Donald Thompson: HBCUs Excel at Inclusion But Fail at Brand Positioning

Donald Thompson

Donald Thompson: HBCUs excel at inclusion but fail at brand positioningLet me pause here to say that I am not an HBCU alum. When I applied to colleges, HBCUs weren’t even under my consideration because they weren’t a part of my family tradition, and I had gotten a scholarship to a local university. But as a Black man in the South, as a marketing CEO, as a Certified Diversity Executive and as a business leader who wants to build the best environment for innovation and productivity, what HBCUs represent is a powerful example of both the value of belonging and of a failure to invest in strategic brand positioning.


According to the United Negro College Fund, there are more than 100 HBCUs in the country, comprising only 3% of American colleges but accounting for nearly 22% of bachelor’s degrees awarded to Black students. More than 90% of HBCUs are located in the South. Yet even in the South, they are often ignored, undervalued and underfunded. A few weeks ago when I first started drafting this article, I asked some HBCU graduates in my network for their insights on HBCU strengths and needs. What I heard from them was partly about tradition or family legacy but mostly about inclusion and belonging.

One friend told me she wanted to acknowledge that it was not very long ago when HBCUs were among the only options for Black students to earn a college degree. Her comments echoed a sentiment I also heard from Michele Roberts, Executive Director of the National Basketball Players Association, who said “HBCUs provided premium education to our communities at a time when access to higher learning was denied to us. They were there – and have remained there – for us. We now stand with them.” Modern business can learn a lesson here about how to build long-term loyalty and trust by authentically investing in underserved groups. So many stories about HBCUs mention this sense of community support.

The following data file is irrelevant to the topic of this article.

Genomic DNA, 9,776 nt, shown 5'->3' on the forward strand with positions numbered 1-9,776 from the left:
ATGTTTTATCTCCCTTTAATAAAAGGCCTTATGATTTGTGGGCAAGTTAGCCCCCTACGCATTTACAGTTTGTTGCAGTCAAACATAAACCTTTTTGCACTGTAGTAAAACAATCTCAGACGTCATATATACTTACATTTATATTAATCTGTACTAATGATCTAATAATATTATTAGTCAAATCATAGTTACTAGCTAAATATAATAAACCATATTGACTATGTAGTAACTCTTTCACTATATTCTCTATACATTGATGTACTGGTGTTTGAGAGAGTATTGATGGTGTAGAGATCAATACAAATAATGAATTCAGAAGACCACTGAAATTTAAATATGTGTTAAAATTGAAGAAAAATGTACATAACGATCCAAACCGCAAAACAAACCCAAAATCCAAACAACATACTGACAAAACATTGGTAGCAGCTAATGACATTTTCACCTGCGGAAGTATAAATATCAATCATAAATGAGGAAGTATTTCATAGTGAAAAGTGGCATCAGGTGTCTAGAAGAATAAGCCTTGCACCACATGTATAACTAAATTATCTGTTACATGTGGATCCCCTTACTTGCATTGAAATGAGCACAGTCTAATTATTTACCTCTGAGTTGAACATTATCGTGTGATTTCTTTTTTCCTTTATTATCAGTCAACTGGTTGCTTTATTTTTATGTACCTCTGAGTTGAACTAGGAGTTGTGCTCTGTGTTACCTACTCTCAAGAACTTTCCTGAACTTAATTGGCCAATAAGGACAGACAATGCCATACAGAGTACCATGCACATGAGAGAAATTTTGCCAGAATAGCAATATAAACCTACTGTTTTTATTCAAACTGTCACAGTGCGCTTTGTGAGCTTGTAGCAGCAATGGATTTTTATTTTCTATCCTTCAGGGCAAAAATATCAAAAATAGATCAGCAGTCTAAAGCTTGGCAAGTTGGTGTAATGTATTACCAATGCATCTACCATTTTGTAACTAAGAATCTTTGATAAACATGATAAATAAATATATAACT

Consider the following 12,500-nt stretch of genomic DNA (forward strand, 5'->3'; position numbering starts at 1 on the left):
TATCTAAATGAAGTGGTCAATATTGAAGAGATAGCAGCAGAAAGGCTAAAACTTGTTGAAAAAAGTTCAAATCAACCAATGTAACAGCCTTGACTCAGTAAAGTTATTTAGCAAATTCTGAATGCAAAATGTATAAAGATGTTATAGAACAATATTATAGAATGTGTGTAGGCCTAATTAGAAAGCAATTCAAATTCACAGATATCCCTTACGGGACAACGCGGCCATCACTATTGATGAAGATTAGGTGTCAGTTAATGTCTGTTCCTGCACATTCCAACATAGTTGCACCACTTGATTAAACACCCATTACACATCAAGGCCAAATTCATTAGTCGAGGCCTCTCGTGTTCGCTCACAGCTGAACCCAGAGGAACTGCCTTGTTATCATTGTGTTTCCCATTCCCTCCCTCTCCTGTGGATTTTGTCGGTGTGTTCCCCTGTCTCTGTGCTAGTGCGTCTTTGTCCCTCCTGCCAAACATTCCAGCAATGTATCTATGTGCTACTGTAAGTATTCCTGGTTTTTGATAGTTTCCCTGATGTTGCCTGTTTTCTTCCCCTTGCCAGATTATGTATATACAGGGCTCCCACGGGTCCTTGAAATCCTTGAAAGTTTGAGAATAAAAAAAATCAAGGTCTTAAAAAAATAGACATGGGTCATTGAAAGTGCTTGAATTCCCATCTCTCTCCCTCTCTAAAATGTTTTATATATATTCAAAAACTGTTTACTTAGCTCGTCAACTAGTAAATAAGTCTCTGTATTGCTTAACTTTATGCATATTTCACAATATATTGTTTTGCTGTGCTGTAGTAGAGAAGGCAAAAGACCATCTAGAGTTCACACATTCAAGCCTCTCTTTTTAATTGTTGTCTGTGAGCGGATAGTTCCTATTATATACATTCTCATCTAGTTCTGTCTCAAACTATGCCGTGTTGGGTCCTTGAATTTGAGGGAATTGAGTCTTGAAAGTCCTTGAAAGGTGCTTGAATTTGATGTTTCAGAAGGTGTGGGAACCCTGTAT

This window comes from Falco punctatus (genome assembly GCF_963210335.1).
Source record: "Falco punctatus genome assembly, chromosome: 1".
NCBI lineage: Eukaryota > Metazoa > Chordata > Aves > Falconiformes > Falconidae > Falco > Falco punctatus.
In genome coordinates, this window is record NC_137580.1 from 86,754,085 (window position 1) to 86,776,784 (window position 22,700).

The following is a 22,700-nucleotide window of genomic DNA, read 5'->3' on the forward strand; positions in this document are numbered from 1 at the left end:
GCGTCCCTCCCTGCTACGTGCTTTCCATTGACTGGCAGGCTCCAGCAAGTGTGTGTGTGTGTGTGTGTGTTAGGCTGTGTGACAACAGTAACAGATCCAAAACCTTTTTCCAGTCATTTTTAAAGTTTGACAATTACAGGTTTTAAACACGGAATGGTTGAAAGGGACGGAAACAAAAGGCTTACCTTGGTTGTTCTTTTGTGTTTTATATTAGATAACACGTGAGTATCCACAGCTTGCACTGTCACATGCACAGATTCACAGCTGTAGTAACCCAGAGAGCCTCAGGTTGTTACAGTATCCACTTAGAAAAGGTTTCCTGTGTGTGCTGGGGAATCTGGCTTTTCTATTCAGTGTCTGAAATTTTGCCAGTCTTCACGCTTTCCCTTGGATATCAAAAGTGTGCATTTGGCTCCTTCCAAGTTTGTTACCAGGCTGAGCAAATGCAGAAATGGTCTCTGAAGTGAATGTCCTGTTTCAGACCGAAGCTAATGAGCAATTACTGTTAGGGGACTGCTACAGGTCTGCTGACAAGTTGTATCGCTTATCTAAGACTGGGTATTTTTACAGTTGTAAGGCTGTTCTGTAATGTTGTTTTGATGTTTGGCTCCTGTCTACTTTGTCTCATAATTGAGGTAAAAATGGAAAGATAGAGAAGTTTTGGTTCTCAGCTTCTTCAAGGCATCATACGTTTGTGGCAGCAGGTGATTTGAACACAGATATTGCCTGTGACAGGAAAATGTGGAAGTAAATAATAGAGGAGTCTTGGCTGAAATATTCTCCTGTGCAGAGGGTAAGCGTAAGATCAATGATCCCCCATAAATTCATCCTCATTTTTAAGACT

However, most of what I heard from my friends was really about the human desire to be challenged: to do our best work in a place where anything else is unacceptable. As another friend wrote, “I chose an HBCU because I wanted to be in an environment that would encourage, inspire, and push me to greatness.” Reading that comment, I thought, this is what inclusion does. This is psychological safety. This is what it means to hold high expectations which motivate people to do great work, without the social and emotional fatigue of being repeatedly and systemically excluded.